Start with Work: Rethinking Career Education

Meet Alex, a self-proclaimed introvert who loves quiet, thoughtful analysis. In his junior year of high school, Alex took a career assessment test. The results? A strong inclination toward solitary professions.

Armed with this insight, Alex dismissed the idea of a career in public relations, believing it wouldn’t fit his introverted nature.

Sadly, this is an all too common occurrence.

Maybe you had this same experience when doing your own career exploration.

But what if Alex had begun his career exploration journey differently?

Let’s explore a different approach to career education—one that starts with work.

Rethinking Career Education: The ‘Start with Work’ Approach

The traditional model of career education starts with oneself—identifying one’s skills, strengths, weaknesses, and interests—and then matches traits to potential careers. This approach does have value, but it also has limitations. For instance, it heavily relies on self-awareness, assuming students, like Alex, can accurately evaluate their traits and interests. However, most students are still on a journey of self-discovery, and their self-assessments may not reflect their true interests and strengths.

Furthermore, traditional career assessments can present a narrow perspective. They often overlook crucial factors like job availability, earning potential, and work-life balance. Students who follow these assessments might find themselves in careers that align with their skills and perceived interests but that fall short of their broader life goals and practical market realities.

Moreover, an overdependence on assessment results can limit a student’s exploration of other fulfilling careers outside the suggested path, possibly stifling their adaptability and growth.

The ‘Start with Work’ Model: Flipping Career Education

To address these limitations, we are flipping the career education script to a ‘start with work’ model. This approach emphasizes an understanding of the essence of work before delving into individual self-interests. Students are taught the basics of work, the intricate mechanics of various workplace systems, the nuances of different work environments, and the diverse activities involved in any profession.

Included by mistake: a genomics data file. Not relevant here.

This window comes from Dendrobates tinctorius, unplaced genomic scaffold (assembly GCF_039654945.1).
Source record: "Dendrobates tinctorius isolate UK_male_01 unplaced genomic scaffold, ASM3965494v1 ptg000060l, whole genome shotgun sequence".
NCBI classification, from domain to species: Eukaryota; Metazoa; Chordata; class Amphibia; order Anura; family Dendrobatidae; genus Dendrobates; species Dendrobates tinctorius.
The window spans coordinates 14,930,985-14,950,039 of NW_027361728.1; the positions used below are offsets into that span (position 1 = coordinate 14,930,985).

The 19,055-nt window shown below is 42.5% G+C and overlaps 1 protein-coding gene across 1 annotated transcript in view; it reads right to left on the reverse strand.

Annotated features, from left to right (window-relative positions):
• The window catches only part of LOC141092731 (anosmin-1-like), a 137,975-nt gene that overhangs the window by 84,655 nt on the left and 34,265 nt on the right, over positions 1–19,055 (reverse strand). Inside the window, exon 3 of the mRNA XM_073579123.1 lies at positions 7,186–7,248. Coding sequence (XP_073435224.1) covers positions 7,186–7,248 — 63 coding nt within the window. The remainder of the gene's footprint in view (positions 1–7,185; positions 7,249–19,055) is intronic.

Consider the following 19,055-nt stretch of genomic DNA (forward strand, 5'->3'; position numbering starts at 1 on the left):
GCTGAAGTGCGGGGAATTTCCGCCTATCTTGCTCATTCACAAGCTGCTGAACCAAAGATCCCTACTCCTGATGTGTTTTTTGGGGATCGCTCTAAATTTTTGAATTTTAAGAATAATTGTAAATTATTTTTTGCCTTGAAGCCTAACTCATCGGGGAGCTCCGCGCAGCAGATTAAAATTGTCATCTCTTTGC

Work, in this model, is multi-layered: it’s the organizational system, the working environment within which work takes place, and the day-to-day job role activities and responsibilities. This understanding equips students with a realistic lens through which to view the world of work and helps students analyze different workplaces to better evaluate how they might fit into diverse roles and environments.

Alex’s Journey with the ‘Start with Work’ Approach

Let’s return to Alex. In the ‘start with work’ model, instead of dismissing public relations, he’s given a comprehensive understanding of the PR field, realizing that it too values quiet, thoughtful analysis. Not every role in the PR field involves speaking to the public. Alex now understands the multiple layers of public relations work and sees how his unique characteristics can fit into and enrich this field.

This ‘start with work’ approach promotes adaptability and versatility—traits that are crucial in today’s dynamic work environment. We encourage students to step out of their comfort zones to learn about diverse work cultures, technologies, and industries, which broadens their career prospects.

Additionally, by starting with work, students like Alex can begin to use career assessments and interest inventories as tools for validation and development due to their knowledge gained from starting work. These assessments can serve as checkpoints to confirm that career choices align with the students’ newfound understanding of work dynamics and environments. Students can also use the assessments to help refine their career paths with a clearer sense of purpose and direction.

Embrace Work, Then Self-Exploration Approach

Critics might argue that this approach will push students into unsuitable careers. However, this model doesn’t propose ignoring self-awareness; instead, it suggests integrating self-awareness with a practical understanding of work. It fosters a model of alignment and evolution, not dictation.

As we chart the course for a new paradigm in career education, we urge you to experience the ‘start with work’ approach firsthand. Empower your students to begin with a deep understanding of work—its systems, environments, and day-to-day activities. Encourage students to explore the work landscape first, allowing them to discover a broad range of possibilities that align with their unique selves. In doing so, we set them on a path toward a more resilient and fulfilling career. After all, when it comes to molding the careers of our future generation, isn’t it worth trying a fresh perspective? Because in this ever-evolving world, the round hole we thought we knew might just be a figment of our imagination.